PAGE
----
25 September 2005

Reality, reconsidered

Jules has posted a marvelous quote from Thomas Merton, along with her usual muscular thinking. (Quite a few bloggers who struggle with physical issues end up able to do some heavy lifting at the keyboard. I wonder if it's anything like those who lose one sense, only to have the others become more acute...?)

Here's the quote, from The Seeds of Contemplation:

We make ourselves real by telling the truth.
Jules writes:

Think for a moment of all the times in your life where you have felt like a phony. Times when you were trying to be something you were not or trying to live up to someone else's expectations of who you really were. It's a pretty sick feeling, isn't it? You're always on the edge of things wondering when you will be found out. Wondering when the truth will surface.
That really hits home.

Over time, the ache to be free takes over. Free from the restrictions, free from the demands, free from the standards set by someone we've never even met. We long to say what we feel, regardless if it is considered primitive, uneducated or benign. We long to do what means most, regardless if we can make a large salary, bring home benefits, or stash cash in a 401K. We long to be seen...not for what we "do" or for who we raised or even for where we live. We want more. We need more. We begin to need...
"...free from the standards set by someone we've never even met." About three years ago, I had to go through a grieving process. It was awful, but necessary, and God stayed with me right through. One of the things I grieved for was the loss of the chance for a certain kind of life because I was following rules laid down by "dead people," as I've come to call them. Why did I worry so about transgressing their little customs and preferences? I am not talking here about Scriptural truth, but about such things as "it isn't wise to let a boy know how you feel about him." But then again, I was only 17, and my life was chaotic, and there were lots of good reasons I couldn't trust, and... and...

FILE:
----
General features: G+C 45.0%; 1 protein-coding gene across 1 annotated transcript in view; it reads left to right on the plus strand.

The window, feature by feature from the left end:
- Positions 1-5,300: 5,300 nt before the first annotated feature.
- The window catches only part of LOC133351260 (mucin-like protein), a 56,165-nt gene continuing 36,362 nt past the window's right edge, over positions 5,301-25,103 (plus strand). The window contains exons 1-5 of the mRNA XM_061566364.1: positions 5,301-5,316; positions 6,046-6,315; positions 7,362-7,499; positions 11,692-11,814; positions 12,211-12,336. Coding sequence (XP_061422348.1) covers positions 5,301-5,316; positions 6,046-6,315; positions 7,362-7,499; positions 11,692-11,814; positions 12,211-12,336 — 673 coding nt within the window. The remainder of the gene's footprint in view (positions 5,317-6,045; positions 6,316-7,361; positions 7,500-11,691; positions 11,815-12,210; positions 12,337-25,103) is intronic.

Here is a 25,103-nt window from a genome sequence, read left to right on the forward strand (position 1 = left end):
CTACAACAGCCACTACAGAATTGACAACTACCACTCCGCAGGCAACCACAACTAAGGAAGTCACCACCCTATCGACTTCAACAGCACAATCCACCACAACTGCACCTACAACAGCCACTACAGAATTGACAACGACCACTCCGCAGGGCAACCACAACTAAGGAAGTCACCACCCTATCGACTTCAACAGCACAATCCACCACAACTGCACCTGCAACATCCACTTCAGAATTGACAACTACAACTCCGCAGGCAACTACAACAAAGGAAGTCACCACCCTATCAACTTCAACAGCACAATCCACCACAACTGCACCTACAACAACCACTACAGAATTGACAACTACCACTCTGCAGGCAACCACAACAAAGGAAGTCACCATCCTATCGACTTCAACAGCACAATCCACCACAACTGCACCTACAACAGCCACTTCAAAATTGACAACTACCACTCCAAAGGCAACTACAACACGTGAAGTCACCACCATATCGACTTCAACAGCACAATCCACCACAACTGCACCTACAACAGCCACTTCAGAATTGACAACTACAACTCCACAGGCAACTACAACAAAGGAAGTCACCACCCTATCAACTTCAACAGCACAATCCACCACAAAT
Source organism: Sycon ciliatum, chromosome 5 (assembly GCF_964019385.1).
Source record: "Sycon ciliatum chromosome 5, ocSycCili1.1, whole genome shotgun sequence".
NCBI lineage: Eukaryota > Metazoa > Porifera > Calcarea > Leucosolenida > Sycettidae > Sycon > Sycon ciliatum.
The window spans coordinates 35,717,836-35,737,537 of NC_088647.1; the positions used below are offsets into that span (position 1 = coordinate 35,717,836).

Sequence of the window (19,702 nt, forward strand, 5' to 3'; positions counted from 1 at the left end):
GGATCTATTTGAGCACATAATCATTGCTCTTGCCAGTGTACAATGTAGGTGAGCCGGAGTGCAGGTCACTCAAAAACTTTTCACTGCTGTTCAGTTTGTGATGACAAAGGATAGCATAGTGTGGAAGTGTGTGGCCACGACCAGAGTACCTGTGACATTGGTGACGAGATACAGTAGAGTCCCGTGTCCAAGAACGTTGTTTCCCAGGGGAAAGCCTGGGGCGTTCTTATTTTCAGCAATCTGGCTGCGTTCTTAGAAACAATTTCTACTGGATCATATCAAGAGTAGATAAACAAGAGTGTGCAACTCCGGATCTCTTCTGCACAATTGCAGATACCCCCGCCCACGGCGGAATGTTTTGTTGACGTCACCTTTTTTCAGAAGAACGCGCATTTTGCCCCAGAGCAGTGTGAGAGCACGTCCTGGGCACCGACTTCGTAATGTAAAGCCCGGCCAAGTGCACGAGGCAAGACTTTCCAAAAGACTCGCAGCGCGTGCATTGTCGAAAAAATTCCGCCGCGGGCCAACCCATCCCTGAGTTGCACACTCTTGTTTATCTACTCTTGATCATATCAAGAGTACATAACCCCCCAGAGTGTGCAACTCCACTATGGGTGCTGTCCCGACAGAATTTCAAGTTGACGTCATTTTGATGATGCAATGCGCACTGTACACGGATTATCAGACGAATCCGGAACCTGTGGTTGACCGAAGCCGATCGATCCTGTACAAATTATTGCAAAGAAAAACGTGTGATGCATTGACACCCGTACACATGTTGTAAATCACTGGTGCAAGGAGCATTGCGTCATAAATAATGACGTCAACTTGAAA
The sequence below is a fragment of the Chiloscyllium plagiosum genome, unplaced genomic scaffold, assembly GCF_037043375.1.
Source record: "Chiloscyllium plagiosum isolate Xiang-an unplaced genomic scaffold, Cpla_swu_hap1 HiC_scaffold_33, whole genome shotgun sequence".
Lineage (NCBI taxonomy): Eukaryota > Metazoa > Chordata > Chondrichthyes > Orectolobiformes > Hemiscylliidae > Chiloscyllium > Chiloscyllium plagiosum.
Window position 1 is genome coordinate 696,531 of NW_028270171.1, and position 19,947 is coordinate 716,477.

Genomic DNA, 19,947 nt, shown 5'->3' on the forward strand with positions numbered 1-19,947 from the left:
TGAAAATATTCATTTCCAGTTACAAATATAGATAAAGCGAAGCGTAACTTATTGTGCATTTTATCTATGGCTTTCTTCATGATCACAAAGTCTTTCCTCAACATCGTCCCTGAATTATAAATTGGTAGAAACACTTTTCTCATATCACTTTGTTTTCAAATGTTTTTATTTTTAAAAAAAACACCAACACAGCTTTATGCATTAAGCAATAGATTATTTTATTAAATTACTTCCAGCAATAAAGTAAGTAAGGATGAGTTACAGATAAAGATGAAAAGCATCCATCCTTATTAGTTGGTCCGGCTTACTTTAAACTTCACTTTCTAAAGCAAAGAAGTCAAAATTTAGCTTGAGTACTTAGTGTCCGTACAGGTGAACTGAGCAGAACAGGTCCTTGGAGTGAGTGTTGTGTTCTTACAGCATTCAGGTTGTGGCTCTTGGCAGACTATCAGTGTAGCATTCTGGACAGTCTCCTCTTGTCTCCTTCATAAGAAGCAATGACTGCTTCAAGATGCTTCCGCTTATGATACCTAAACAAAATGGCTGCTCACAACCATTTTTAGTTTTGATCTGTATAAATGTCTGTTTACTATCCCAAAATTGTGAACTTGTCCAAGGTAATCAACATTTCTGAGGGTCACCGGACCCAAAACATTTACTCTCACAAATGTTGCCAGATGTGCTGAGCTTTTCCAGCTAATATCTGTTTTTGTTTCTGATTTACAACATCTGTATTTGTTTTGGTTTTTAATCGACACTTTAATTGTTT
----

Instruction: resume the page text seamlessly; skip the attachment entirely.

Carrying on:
And one day, we turn around and realize that all those years of armor and masks were the worst years of our lives; not the best.
A-men, sister.

It is in the nakedness of truth that we finally become what God originally intended us to be...and, I believe, it's where we see Him - at last - in all his glory and all His love and all his grace - waving us in, calling us home. And it is here we realize that we could never expect to spend a single moment in His presence as anything less than truly what we are.
So often aspirants to the contemplative life come into the monastery thinking that it's all about learning to pray, acquiring good habits ... only to find that success lies in letting go of everything: physical comforts, natural ties to family and friends, and, finally, oneself; giving up the right to oneself completely. Oswald Chambers teaches me this over and over again. I never fail to be gratefully amazed at the continuing fountain of insight in My Utmost for His Highest.

We make ourselves real by telling the truth.
Read her whole post.

I agree with Jules ... I could think and write about that for a long, long while.

1 comment:

HeyJules said...

I am just so very flattered that you took what I said about what Merton originally said and then added to it. It's just THRILLING to me to get others to think about things in depth and then apply what it means to their own lives.

I hope you continue to find things in my writing that push you forward in your walk with God and in becoming the wonderful, whole person he created you to be. It would truly be an answer to a prayer of mine.

Thank you. I am humbled that you were touched.